(4) It is mentioned in Bahrul Masaib that such was the magnitude of troops from Kufa, that it covered the pathways and the desert in a kind of enveloping darkness.
(5) According to one report of Bahrul Masaib, 620,000 riders, footmen and servants were collected by Umar Ibne Saad (l.a.) in support of Yazid (l.a.) and Ibne Ziyad (l.a.) at Karbala.
Please spare a thought! The grandson of Allah’s messenger (s.a.w.s.) had left his home without any intention of warfare. He was accompanied by just 72 men, including the aged, children and youth. His own age according to accepted narration was 57 years. The magnitude of troops arranged for confrontation with this personality underlines the fact that he possessed bravery of a very high order. Moreover, Imam Hussein (a.s.) also had the valiant Hazrat Abbas (a.s.) as the commander of his modest army. The enemy feared that they would be devastated by this small army. Water supply was cut off and there was no water from the 7th Moharrum in Imam’s (a.s.) camp. From the morning of Ashoora till Asr, Imam Husain (a.s.) permitted one companion after the other to wage the holy Jehad. The mortal remains of the companions were brought to the camp. Even Janab Ali Asgar (a.s.), who was not capable to ride to the battlefield, was carried in the arms of Imam (a.s.), who sought water for him from the enemies.
The enemies thought that being Hazrat Ali (a.s.)’s grandson if he was allowed a drink of water he would exhibit the courage of his forefathers! According to historical reports this infant of six months was struck with a three-pronged arrow with such velocity that not only did it sever the tender throat of the infant, it even sank into the arm of Imam Hussein (a.s.). The three-pronged arrow shows how much the enemy dreaded this infant’s valour, let alone the valour of his father. When Prophethood takes its son for slaughter, it ties a blindfold, but when Imamat takes its infant to the battlefield, it does not use a blindfold. On the contrary, it pulls out the arrow from the infant’s body with its own hands. May our lives be sacrificed for the infant, who accepted martyrdom with a smile. At last the time arrived for the son of the lion of Allah to exhibit his own courage. What a strange sight it was, worded by Mir Anees in a beautiful verse:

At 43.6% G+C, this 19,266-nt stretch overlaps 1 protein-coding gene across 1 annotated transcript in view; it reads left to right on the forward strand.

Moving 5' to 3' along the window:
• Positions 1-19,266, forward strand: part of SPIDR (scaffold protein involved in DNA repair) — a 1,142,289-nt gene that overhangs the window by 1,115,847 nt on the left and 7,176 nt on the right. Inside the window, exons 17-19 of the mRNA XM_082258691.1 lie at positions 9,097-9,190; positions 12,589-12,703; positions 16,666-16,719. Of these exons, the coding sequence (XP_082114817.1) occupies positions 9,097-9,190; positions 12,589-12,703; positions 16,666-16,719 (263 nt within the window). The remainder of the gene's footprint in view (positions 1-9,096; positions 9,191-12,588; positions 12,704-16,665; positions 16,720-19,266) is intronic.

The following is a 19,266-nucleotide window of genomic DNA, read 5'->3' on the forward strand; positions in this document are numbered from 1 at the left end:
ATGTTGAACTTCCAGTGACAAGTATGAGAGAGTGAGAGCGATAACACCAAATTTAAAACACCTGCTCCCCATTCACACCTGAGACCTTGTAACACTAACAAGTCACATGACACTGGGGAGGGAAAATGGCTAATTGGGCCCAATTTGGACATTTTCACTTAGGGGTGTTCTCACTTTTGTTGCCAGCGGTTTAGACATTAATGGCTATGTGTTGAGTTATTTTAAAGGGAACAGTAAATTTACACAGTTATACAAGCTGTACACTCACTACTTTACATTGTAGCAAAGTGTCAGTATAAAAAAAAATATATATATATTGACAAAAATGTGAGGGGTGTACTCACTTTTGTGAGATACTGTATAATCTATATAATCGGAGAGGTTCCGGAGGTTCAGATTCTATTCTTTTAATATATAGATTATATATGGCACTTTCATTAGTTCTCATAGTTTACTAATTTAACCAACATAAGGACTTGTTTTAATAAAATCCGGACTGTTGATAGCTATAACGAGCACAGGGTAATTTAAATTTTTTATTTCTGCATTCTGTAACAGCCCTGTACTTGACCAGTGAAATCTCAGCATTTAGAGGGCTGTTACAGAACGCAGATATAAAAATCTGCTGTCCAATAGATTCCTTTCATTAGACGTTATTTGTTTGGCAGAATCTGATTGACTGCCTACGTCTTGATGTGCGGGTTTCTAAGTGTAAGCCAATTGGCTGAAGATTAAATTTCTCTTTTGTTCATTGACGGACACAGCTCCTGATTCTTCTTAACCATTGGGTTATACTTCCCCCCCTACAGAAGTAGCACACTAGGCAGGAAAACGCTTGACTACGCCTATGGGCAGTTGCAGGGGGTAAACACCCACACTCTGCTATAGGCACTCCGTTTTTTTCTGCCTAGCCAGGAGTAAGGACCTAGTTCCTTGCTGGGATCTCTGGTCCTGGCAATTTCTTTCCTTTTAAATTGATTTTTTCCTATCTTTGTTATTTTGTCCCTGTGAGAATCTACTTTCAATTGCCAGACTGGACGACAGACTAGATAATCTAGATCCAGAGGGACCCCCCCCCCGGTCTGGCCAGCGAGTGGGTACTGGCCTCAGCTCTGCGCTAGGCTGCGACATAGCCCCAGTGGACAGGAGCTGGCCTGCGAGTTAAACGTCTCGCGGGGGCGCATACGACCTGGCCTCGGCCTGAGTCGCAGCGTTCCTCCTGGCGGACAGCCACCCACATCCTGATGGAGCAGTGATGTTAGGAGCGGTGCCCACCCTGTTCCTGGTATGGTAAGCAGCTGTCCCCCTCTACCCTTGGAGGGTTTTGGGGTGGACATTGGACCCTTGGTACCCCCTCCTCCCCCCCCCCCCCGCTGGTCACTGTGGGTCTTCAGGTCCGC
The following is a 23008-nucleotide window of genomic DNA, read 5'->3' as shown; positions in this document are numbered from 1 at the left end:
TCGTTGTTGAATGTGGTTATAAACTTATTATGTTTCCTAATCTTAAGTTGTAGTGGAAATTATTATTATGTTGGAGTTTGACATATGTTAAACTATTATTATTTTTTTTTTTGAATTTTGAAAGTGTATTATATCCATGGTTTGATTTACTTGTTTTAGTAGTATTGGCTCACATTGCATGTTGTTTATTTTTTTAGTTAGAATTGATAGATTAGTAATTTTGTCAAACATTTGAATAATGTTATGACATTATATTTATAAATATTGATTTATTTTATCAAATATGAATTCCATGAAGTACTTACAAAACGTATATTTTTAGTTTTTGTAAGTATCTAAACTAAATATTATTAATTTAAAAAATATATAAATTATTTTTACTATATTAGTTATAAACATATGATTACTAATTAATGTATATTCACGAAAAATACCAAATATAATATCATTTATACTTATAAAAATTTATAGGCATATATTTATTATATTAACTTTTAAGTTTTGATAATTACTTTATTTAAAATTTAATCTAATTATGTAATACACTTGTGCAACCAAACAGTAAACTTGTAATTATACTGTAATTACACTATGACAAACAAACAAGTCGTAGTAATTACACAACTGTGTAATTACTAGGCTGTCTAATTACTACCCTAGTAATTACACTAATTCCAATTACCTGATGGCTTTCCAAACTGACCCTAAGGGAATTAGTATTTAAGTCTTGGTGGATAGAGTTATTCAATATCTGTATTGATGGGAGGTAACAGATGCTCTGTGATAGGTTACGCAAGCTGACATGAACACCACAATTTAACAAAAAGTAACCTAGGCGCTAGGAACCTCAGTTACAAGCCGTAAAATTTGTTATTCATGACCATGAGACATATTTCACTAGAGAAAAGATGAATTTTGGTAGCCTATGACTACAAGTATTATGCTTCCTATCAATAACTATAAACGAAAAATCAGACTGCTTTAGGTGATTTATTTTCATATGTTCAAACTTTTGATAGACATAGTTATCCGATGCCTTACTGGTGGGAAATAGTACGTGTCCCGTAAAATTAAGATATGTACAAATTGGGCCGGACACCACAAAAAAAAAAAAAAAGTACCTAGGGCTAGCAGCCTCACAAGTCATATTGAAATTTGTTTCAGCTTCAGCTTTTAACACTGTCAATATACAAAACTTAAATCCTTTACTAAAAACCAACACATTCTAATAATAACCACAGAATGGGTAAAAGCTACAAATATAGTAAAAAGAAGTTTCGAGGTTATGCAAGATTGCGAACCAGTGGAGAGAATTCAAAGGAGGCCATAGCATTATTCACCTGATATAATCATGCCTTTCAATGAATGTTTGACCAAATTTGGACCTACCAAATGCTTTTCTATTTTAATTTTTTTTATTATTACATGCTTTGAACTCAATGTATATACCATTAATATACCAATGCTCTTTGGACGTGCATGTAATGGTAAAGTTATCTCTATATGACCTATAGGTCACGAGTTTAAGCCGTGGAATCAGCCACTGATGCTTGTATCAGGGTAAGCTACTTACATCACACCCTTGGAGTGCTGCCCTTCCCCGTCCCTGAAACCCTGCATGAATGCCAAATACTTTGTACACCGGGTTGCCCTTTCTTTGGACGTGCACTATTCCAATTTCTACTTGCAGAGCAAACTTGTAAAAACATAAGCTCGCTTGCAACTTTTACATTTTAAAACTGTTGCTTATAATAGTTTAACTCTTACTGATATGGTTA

What a terrible loneliness has afflicted Shabbir
The cloud of oppression covers the moon of Zehra
On one side confronts him an enormous military power
There is neither a son nor nephew nor brother
Hunted by the swords and sharp daggers
‘Kill the thirsty one’ is the slogan of the murderers
Injured arms, a broken back, no strength in the body
Due to quiver, the feet slip from the (horse’s) bridle
Extreme thirst, parched lips and eyes watering
He deflects every attack of the enemy with his sword
When he halts for a moment due to weariness
Hundreds of arrows pierce his body
Describing the courageous feats of Imam Husain (a.s.) in the battlefield, a historian writes:
‘I have never seen a wounded man- whose children, friends and relatives had been killed in front of his eyes- fight with such a spirit.’ Apart from this, Imam Husain (a.s.) himself recited many couplets that express his valour. For instance Imam (a.s.) declares:
‘We are not cowards! We are the brave chiefs of the world. If we are to be killed it is not due to our weakness. Rather it is our destiny. And the day of martyrdom had arrived.’
Tabari in Tarikhul Umam Wal Muluk (vol. 4 p. 345) and Ibne Atheer in Al-Kaamil Fi al-Tarikh (vol. 3, p. 295) has recorded in the events of the battle that the oppressive army attacked Imam (a.s.) from both the flanks. So when Imam (a.s.) was attacked from the right he rushed upon them and did not rest till they had fled the battle. After this he launched an attack on the left flank and made them flee in a similar manner. Finally his turban fell down. By Allah! I have never seen a wounded person whose sons, friends and relatives have been massacred before him to fight with such fervour.
According to a tradition of Imam Baqir (a.s.) there were 320 wounds on Imam’s (a.s.) holy body. Shabraavi writes in Al Athaaf be hubbil Ashraaf (p. 16-17) that Imam Husain (a.s.) was fighting a valiant battle till he fell down from his horse. In all he had 31 spear wounds and 43 sword wounds.
In the end it is appropriate that we mention the words of Abbas Aqqaad in his book Abu al-Shohadaa (Father of the Martyrs). He writes,
‘The valour of Imam Husain (a.s.) is such a quality that its reality is not surprising, just as it is not surprising to find jewels in a mine.’
Lastly, we pray to Allah the Almighty to hasten the advent of the last son of Imam Husain (a.s.) so that people may once again get a glimpse of the valour of Ahle Bayt (a.s.). May Allah, for the sake of the companions of Imam Husain (a.s.) include us among the valiant servants of the heir of Imam Husain (a.s.). Ameen.